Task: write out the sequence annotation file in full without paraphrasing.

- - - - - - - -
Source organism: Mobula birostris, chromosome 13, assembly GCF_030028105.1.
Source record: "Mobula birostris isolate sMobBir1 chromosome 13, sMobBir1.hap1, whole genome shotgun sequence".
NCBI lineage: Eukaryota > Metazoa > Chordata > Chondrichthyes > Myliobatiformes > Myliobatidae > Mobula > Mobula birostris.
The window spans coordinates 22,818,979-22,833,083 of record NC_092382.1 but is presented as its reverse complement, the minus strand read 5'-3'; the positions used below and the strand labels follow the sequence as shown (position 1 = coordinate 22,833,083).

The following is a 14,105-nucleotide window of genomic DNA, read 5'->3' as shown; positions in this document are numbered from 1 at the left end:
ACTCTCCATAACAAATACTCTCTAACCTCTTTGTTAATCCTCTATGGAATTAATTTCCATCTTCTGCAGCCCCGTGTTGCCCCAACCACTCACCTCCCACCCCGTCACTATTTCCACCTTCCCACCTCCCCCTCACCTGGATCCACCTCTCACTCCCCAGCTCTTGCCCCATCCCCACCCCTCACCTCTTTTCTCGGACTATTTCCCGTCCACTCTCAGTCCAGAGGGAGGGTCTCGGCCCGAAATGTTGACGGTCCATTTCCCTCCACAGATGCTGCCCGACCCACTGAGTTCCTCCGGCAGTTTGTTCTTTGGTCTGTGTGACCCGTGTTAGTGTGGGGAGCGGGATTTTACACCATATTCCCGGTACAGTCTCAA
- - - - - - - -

Source organism: Mobula birostris, chromosome 13, assembly GCF_030028105.1.
Source record: "Mobula birostris isolate sMobBir1 chromosome 13, sMobBir1.hap1, whole genome shotgun sequence".
NCBI lineage: Eukaryota > Metazoa > Chordata > Chondrichthyes > Myliobatiformes > Myliobatidae > Mobula > Mobula birostris.
The window spans coordinates 22,818,979-22,833,083 of record NC_092382.1 but is presented as its reverse complement, the minus strand read 5'-3'; the positions used below and the strand labels follow the sequence as shown (position 1 = coordinate 22,833,083).

The following is a 14,105-nucleotide window of genomic DNA, read 5'->3' as shown; positions in this document are numbered from 1 at the left end:
ACTCTCCATAACAAATACTCTCTAACCTCTTTGTTAATCCTCTATGGAATTAATTTCCATCTTCTGCAGCCCCGTGTTGCCCCAACCACTCACCTCCCACCCCGTCACTATTTCCACCTTCCCACCTCCCCCTCACCTGGATCCACCTCTCACTCCCCAGCTCTTGCCCCATCCCCACCCCTCACCTCTTTTCTCGGACTATTTCCCGTCCACTCTCAGTCCAGAGGGAGGGTCTCGGCCCGAAATGTTGACGGTCCATTTCCCTCCACAGATGCTGCCCGACCCACTGAGTTCCTCCGGCAGTTTGTTCTTTGGTCTGTGTGACCCGTGTTAGTGTGGGGAGCGGGATTTTACACCATATTCCCGGTACAGTCTCAA